Brokers also have production (another name for commission or fee) goals regardless of whether the Broker works for a large Wall Street type firm or in the independent broker dealer world. The more fee/commission generation the more the Broker makes; the lower the fee generation the more chance the broker has of not having a desk to return to in the morning. In the inner workings of the broker dealer world each broker is subject to a grid. The grid determines how much of the gross commissions generated go to the “House” and how much is paid out to the Broker. The more gross commissions generated the higher the percentage that is paid directly to the broker. It’s very simple; Brokers are motivated to sell products, which do not need to be in the best interest of the beneficiary; causing a complete misalignment of interests and trust! It is rarely disputed that the best brokers are the best sales people. Rather it is more frequently disputed that the best brokers are the best investment advisors.
Advisors are incentivized differently from brokers in that they provide advice and are not compensated via the placement of product. Rather, their compensation is generally in the form of a fee (a flat fee or percentage of assets) outside those paid to the underlying investment vehicle. While brokers operate in a suitability environment and get paid on whatever fee sharing arrangement they can arrange, advisors generally work in a fiduciary environment whereby they must act in the best interests of their clients at all times. In our experience, successful Advisors or Consultants provide their clients with an investment process that is: Educational: on-going education for both the Advisor and their Client pertaining to best practices, regulatory and legal considerations Documented: understanding investment objectives, establishing investment policy statements, developing asset allocation options, on going due diligence of investment strategies etc. Demonstrated: Implementation adhering to documented goals/ objectives, guidelines and risk profile Defendable: based on validated investment practice and defendable for both the advisor and their client. Repeatable: surviving any individual including the advisor or client. Clear: complete transparency regarding how and how much one is compensated and regarding any perceived or potential conflicts of interest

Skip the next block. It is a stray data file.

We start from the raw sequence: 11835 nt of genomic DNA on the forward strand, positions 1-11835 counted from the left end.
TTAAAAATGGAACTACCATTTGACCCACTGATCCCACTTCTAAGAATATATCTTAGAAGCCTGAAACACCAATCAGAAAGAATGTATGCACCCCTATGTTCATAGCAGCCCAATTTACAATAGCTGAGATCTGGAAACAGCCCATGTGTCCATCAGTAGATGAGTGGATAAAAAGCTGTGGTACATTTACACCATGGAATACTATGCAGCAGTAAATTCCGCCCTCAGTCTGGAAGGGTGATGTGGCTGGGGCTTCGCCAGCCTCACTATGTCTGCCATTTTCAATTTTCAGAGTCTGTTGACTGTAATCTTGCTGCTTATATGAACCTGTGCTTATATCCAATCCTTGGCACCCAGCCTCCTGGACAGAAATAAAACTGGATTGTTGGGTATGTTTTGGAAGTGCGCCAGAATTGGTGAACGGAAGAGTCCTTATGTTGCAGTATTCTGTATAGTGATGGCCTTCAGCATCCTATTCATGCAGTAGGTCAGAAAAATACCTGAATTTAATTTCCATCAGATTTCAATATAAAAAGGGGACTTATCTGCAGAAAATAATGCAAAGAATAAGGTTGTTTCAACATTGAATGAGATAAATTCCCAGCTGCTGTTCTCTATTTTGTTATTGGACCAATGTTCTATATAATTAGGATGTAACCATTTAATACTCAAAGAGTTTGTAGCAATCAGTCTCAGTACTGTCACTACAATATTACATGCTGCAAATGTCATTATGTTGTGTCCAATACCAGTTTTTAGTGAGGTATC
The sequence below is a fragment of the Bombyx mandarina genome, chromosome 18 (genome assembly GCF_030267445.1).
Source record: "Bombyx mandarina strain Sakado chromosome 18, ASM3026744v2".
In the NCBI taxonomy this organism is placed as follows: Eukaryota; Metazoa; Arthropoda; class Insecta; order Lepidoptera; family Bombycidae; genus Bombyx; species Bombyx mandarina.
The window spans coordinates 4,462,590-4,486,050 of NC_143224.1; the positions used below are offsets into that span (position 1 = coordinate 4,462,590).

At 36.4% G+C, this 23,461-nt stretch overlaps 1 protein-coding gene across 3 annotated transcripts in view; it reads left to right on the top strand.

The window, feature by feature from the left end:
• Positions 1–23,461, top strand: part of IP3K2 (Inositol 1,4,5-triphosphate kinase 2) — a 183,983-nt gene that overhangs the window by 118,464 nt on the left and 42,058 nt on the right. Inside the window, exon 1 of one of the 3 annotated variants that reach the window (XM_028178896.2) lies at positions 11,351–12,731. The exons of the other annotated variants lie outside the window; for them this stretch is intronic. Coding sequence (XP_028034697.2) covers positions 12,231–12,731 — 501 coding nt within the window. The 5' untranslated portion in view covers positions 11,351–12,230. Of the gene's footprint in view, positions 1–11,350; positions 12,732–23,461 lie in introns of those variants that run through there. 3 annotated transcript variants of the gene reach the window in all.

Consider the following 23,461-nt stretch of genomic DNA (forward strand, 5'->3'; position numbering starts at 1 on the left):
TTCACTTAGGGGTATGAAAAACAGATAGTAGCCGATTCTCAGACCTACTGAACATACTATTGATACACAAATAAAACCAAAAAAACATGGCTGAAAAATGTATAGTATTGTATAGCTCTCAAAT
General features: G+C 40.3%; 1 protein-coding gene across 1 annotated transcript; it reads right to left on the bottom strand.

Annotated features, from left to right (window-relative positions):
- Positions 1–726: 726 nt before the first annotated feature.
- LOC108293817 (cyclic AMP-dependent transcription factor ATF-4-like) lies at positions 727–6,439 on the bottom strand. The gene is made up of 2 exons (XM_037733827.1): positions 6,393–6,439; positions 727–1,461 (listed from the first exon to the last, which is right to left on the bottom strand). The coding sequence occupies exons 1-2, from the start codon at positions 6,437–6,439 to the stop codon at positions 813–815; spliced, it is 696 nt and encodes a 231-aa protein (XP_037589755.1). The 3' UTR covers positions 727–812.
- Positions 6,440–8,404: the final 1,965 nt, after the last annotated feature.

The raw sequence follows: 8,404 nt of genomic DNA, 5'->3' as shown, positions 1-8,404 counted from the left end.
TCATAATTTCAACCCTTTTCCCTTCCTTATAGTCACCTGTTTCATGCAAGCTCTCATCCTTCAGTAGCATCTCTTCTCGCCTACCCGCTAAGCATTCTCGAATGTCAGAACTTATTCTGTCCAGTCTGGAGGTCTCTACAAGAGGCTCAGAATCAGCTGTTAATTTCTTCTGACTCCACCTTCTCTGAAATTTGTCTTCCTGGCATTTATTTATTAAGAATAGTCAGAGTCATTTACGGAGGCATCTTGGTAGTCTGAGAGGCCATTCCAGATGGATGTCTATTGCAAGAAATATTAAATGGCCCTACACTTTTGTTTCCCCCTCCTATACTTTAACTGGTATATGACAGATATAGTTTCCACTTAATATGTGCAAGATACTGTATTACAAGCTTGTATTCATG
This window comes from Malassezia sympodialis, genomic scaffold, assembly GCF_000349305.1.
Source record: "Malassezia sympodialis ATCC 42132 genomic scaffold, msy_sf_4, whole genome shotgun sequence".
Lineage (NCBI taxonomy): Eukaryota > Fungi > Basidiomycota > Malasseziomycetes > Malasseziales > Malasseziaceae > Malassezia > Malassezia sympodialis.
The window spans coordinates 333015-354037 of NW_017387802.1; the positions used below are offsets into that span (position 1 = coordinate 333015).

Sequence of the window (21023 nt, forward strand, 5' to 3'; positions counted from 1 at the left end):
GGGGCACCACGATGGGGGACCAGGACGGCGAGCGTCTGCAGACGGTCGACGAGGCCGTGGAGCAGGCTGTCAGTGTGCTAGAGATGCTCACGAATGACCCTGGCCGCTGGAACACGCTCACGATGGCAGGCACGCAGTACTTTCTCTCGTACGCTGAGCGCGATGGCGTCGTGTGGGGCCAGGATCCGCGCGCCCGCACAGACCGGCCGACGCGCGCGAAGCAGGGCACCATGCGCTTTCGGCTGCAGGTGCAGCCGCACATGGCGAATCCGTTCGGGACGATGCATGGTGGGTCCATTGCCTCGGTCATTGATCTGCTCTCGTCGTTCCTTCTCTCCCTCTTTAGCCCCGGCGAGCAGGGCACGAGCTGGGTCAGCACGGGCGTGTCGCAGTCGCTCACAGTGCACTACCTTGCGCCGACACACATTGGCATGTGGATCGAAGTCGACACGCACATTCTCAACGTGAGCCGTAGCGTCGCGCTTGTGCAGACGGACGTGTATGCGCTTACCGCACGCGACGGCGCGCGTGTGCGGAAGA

“Tell me how a person REALLY gets paid and I can tell you how much he or she cares about your interests.”

Investors, asset owners and beneficiaries are best served when their trusted advisors operate and are incentivized to operate in their best interests. The concept of full disclosure should not be lost on any trusted advisor. Clients should always be encouraged to ask the following questions: “How much is the Advisor being paid and how is the Advisor being paid?” Does the Advisor receive any commission on the sale of investment products? Does anyone else in the Advisor’s organization receive benefit from my account, either directly or indirectly? If you’re “Advisor” cannot give you a definitive answer that may be telling you something.

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Morningstar, Inc.
Top Executive: Joe Mansueto